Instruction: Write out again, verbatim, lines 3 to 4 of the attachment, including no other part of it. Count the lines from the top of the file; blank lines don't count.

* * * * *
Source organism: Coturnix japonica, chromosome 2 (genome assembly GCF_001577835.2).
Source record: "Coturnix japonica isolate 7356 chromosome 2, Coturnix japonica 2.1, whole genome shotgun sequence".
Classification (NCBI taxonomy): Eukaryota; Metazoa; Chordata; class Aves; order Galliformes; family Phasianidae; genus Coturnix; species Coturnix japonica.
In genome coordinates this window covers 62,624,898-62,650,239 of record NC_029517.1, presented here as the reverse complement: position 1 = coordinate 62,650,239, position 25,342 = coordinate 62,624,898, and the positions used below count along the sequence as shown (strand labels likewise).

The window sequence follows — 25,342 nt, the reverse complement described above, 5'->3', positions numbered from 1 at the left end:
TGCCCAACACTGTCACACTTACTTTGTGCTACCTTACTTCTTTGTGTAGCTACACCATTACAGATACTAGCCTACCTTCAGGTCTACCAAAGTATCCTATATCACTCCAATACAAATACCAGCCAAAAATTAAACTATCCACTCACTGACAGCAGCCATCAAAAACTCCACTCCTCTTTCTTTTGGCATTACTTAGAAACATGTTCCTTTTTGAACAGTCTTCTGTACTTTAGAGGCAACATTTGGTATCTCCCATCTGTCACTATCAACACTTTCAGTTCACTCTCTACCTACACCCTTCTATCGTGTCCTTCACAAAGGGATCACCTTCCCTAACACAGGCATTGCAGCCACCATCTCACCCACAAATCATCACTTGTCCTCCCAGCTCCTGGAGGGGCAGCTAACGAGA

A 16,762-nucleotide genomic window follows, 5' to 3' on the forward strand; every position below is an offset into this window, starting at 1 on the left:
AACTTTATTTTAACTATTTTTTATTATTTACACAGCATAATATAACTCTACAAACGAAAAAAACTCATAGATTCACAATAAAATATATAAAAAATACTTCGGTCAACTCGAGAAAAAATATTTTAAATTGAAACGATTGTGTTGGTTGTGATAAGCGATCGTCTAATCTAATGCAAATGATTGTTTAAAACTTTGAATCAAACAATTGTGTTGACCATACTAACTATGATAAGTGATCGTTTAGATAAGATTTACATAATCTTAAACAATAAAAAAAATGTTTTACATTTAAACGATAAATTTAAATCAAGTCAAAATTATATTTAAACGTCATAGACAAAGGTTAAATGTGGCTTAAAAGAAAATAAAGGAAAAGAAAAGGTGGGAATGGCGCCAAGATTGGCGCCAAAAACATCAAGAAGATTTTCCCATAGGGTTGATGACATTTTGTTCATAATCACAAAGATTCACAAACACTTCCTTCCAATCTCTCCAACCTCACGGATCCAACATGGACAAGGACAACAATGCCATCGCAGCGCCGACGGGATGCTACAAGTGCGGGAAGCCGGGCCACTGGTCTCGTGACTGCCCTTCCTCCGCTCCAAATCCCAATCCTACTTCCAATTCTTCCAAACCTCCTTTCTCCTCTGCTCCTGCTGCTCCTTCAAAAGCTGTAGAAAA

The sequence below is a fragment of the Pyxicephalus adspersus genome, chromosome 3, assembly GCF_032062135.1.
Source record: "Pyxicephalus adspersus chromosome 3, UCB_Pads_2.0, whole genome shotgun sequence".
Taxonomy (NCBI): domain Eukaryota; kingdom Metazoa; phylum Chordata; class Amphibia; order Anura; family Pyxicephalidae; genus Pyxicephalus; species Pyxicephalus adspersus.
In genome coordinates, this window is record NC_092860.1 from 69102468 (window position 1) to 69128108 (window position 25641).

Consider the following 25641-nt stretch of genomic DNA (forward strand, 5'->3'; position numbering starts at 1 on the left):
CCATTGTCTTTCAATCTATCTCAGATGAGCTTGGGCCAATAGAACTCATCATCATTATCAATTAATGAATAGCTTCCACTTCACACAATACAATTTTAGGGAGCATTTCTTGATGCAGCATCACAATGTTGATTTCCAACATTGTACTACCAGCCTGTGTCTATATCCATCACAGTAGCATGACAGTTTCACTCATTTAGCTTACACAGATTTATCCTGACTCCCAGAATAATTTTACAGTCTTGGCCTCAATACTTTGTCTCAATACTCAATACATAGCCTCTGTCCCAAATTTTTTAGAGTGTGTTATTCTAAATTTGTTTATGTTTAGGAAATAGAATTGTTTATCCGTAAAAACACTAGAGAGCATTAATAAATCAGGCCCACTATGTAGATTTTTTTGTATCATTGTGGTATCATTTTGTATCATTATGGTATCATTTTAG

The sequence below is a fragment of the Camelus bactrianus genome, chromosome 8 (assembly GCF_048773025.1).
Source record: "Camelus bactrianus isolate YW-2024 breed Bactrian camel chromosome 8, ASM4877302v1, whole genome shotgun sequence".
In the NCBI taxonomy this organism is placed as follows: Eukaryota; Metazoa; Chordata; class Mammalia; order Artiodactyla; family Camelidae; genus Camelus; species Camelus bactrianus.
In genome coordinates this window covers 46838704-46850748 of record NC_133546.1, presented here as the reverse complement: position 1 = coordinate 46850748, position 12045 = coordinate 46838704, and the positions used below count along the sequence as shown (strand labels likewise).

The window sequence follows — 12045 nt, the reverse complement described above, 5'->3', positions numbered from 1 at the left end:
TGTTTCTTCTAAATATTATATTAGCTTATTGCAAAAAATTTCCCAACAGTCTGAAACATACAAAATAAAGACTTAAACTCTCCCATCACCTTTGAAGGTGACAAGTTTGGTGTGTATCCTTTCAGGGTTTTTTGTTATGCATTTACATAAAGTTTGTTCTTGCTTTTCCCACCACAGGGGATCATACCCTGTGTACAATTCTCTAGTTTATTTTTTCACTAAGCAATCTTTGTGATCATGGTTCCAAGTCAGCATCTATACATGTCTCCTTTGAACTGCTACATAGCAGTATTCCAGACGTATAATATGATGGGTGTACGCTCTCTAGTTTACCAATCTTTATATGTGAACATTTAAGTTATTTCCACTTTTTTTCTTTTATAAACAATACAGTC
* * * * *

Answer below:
Classification (NCBI taxonomy): Eukaryota; Metazoa; Chordata; class Aves; order Galliformes; family Phasianidae; genus Coturnix; species Coturnix japonica.
In genome coordinates this window covers 62,624,898-62,650,239 of record NC_029517.1, presented here as the reverse complement: position 1 = coordinate 62,650,239, position 25,342 = coordinate 62,624,898, and the positions used below count along the sequence as shown (strand labels likewise).